Helping the Craftspeople
Rolondon Reginaldo is a basketweaver in the Philippines who depends on the Ten Thousand Villages program for his livelihood. The USA-based non-profit organization regularly purchases his baskets and sends them for sale in hundreds of stores across North America, giving him far more profit than he can make locally. In the last 30 years this innovative program has assisted more than 60,000 craftspeople in dozens of countries, including India, and helped preserve village arts.
TEN THOUSAND VILLAGES, 704 MAIN STREET, P.O. BOX 500, AKRON, PENNSYLVANIA 17501-0500 USA
Getting Rid of Bribery
A bribed official in Ecuador, South America, engineered the purchase of nine trains from a French company. When they arrived, it was discovered they were too heavy to run on the country’s tracks, resulting in a loss of millions of dollars. Fed up with such greed, Ecuador’s vice-president called upon Transparency International, a Germany-based group dedicated to deterring bribery and graft in business and governments. Together they drafted new laws which, at least initially, have stemmed graft in Ecuador. Corruption, states TI, is usually invisible, but its effects are dramatic, escalating costs of projects, hurting taxpayers and distorting entire economies. Of the key economic powers, only the US has outlawed companies from bribing foreign officials. Other leading powers, such as all European nations, have refused to enact similar laws. TI opens offices in countries that request help with corruption.
TRANSPARENCY INTERNATIONAL, OTTO-SUHR-ALLEE 97-99, D-10585 BERLIN, GERMANY
Gruff bagpipe players, decked out in tartan, busby and sporran, have become a familiar sight at fashionable Hindu and Sikh ceremonies across Britain,” reports the UK Independent. “On Sunday we do a Hindu wedding in Leicester,” said 60-year-old Willie Cochran, bagpiper leader of the Balmoral Highlanders. “It’s growing all the time. We play the standard Scottish melodies, which they seem to like.” Some trace the taste for bagpipes to the days of the British Raj in India when pipers played for royal weddings.
Mahatma Gandhi is one of a group of unexpected personalities featured in Apple Computer’s new campaign, “Think different.” Apple’s ads honor the creative geniuses who have changed the world in this century, including Gandhi, Albert Einstein, civil-rights leader (and Gandhian) Martin Luther King, Beatle John Lennon, inventor Thomas Edison, and architect Frank Lloyd Wright. The ad concept is that Apple computer users can be just as creative as these great people. Whatever the logic, Hindus are delighted to have the Mahatma’s darshan, spinning wheel and all, gracing TV sets and billboards across America, especially as part of such an august assembly of the 20th century’s great people.
The Sun Temple of Kornak was built by King Narasimhadeva of the Ganga dynasty 700 years ago. Over the centuries, the magnificent sandstone monument has suffered from structural deterioration, sand drift and vandalism. Now the World Heritage Fund has given emergency assistance to the Archeological Survey of India to help arrest damage to the upper portions. ASI restoration plans call for making the temple watertight, severely restricting areas that tourists can visit and possibly even building a replica of the original in another location. The innermost shrine has been closed for over a century.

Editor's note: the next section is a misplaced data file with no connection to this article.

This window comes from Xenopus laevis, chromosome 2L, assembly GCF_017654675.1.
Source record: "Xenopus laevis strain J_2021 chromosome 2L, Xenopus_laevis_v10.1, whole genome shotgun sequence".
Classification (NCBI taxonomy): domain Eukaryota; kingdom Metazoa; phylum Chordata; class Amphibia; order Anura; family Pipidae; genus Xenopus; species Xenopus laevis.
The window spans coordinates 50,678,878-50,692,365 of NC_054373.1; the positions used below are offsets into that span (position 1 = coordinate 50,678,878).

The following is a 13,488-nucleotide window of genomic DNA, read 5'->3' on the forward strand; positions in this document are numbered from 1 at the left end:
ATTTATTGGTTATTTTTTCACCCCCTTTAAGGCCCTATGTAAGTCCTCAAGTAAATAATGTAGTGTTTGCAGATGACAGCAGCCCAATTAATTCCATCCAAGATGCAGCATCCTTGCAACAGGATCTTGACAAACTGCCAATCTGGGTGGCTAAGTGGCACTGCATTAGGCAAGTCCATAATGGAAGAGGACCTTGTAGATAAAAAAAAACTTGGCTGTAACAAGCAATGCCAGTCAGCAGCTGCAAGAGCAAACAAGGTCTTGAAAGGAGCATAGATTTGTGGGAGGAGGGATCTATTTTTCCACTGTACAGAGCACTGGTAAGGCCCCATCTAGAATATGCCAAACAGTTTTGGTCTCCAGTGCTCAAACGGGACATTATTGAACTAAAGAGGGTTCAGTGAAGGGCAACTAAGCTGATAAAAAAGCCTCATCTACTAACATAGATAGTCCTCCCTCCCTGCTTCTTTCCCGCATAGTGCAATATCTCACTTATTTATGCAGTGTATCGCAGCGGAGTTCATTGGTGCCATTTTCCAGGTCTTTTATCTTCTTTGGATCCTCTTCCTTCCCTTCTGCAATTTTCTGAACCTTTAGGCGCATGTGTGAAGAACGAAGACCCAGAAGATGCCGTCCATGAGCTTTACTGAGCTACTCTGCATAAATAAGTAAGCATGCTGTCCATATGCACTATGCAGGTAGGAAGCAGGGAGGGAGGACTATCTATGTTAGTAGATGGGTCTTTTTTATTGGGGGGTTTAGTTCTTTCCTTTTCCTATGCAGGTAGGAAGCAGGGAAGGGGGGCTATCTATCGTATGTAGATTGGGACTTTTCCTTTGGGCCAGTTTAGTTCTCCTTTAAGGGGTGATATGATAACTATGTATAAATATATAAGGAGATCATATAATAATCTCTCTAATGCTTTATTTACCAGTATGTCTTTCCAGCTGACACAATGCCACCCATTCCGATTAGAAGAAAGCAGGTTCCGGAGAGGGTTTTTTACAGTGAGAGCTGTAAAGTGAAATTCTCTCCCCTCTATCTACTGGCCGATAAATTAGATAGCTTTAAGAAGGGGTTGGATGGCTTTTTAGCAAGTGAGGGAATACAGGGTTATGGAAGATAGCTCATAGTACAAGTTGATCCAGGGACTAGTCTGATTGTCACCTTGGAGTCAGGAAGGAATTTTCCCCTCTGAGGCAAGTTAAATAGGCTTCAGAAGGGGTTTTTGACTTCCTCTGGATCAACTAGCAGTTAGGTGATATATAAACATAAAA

Rising Star of Odissa Dance
All I want to do in life is dance,” says the startling prodigy of Odissa dance, Bijayini Satpathy. “I dance to satisfy my soul. In the process, if it pleases the audience, that is my reward.” Indian newspapers have lavished praise upon the dancer, the foremost protégée of Protima Gauri–head of the renowned Nrityagram school of dance and the arts near Bangalore in South India. “I first saw her among a group of 30 Odissi dancers in Bhubaneswar auditioning to join our tour to the USA and Canada,” relates Protima. “She was totally immersed in the ecstasy of dance. I recognized instantly her incredible potential.”
Gauri featured the young Satpathy in a Ravana/Sita performance perfected by Gauri over two decades. She was amazed when Bijayini mastered her leading role in just two weeks!
The Nrityagram school follows a traditional gurukula system of students living with their teachers. It is decidedly an exclusive school–there are just 20 students, all girls. Beyond an initial fee of Rs.500 for a three-month evaluation period, the education is entirely subsidized, plus students are encouraged to perform publically as soon as they are ready. They are also trained in lectures and demonstrations to promote the art of dance.
Bijayini will be touring California with Gauri in May and June of this year and is available for performances, lectures and workshops.
INDIA CONTACT: PROTIMA GAURI, NRITYAGRAM, HESSARAGHATTA, BANGALORE, KARNATAKA, 560 088, INDIA. USA: C/O 10600 WILSHIRE AVENUE, APT 310, LOS ANGELES, CALIFORNIA 90024, USA
Global Forum In Turkey
The Global Forum of spiritual and parliamentarian leader’s regional meeting in Konya, Turkey, focused upon the concerns of an immediate area–Central Asia–rather than the world, as at earlier conferences in Oxford, Moscow and Rio. More than a hundred religious, cultural, business and political leaders discussed “long-term strategies to establish a balance for economic growth and human well-being into the 21st century.”